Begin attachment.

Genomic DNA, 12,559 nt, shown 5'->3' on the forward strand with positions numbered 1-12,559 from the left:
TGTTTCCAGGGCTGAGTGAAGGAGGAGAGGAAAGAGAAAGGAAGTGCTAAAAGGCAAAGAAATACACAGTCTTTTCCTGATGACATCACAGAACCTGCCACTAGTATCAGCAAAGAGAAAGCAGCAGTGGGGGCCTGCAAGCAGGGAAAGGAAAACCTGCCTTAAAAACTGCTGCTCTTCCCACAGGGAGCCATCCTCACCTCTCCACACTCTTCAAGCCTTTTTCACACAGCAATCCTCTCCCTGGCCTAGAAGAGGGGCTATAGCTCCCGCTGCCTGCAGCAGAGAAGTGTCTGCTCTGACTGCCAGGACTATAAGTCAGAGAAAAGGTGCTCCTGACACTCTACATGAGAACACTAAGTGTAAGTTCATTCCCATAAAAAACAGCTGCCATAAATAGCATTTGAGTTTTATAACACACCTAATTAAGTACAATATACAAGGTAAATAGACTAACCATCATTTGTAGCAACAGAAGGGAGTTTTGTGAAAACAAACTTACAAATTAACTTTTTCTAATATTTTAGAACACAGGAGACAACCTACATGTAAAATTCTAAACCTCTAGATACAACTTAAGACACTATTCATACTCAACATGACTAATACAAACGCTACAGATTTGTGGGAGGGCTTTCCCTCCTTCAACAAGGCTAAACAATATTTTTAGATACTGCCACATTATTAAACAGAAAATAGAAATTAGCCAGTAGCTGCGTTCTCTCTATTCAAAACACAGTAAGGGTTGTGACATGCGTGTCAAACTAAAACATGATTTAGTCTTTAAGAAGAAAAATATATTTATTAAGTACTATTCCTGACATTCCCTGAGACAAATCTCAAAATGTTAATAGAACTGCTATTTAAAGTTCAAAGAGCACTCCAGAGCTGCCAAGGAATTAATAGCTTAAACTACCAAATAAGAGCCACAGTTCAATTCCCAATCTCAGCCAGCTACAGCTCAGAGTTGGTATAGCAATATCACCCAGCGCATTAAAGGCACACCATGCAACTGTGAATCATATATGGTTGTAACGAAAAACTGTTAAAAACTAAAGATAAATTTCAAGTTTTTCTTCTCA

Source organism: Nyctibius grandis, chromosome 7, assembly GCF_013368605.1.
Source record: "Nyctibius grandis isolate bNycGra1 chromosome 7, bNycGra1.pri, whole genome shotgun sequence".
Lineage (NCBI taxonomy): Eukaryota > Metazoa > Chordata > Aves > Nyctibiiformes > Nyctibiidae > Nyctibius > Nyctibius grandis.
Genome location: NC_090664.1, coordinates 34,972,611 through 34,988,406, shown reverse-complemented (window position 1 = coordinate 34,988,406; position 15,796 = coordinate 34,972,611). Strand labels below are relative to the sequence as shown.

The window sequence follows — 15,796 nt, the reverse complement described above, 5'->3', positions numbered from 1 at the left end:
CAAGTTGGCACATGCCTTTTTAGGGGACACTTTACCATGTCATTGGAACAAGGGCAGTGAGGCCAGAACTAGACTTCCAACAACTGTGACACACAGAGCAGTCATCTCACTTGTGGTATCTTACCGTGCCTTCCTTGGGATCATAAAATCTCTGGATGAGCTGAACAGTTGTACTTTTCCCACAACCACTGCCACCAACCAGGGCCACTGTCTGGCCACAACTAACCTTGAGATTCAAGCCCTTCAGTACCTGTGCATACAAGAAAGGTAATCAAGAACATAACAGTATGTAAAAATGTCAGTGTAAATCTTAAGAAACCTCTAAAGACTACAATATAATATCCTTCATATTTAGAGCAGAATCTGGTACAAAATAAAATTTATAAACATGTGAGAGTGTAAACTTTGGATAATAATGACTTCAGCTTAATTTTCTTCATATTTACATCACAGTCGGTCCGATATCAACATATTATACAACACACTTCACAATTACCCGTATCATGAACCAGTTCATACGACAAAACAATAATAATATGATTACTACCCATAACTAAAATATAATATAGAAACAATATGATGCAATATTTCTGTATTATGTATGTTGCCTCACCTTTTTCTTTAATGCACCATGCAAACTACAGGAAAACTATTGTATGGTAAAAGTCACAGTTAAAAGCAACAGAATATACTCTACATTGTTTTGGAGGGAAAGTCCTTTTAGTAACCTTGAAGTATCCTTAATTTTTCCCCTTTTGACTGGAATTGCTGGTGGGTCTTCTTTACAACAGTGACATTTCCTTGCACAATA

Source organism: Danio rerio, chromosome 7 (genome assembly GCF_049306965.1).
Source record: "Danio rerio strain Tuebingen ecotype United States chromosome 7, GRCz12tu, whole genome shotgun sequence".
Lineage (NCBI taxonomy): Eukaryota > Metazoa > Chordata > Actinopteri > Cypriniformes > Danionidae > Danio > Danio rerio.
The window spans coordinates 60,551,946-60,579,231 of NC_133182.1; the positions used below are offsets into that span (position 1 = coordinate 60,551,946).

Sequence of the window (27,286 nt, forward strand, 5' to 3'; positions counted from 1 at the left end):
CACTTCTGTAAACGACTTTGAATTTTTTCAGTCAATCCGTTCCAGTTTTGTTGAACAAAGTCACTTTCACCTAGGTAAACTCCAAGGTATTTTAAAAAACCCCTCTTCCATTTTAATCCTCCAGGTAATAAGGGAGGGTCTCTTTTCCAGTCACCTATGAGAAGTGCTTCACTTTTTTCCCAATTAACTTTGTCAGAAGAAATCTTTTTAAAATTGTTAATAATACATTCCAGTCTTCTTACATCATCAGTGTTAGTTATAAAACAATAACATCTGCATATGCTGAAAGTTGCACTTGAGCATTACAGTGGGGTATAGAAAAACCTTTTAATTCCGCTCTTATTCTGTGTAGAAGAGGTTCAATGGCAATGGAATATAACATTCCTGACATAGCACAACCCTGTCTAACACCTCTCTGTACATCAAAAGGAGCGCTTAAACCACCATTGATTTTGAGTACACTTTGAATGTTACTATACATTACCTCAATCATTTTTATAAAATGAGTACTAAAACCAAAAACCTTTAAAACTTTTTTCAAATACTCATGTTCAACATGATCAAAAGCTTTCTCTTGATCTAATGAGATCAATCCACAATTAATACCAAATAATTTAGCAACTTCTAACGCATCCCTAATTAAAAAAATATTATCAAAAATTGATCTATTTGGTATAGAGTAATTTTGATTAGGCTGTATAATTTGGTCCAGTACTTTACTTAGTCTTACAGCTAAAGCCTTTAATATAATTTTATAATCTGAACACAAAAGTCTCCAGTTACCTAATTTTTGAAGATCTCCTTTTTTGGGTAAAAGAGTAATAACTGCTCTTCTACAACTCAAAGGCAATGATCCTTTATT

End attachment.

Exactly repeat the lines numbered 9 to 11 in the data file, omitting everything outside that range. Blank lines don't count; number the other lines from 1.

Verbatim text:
Source organism: Danio rerio, chromosome 7 (genome assembly GCF_049306965.1).
Source record: "Danio rerio strain Tuebingen ecotype United States chromosome 7, GRCz12tu, whole genome shotgun sequence".
Lineage (NCBI taxonomy): Eukaryota > Metazoa > Chordata > Actinopteri > Cypriniformes > Danionidae > Danio > Danio rerio.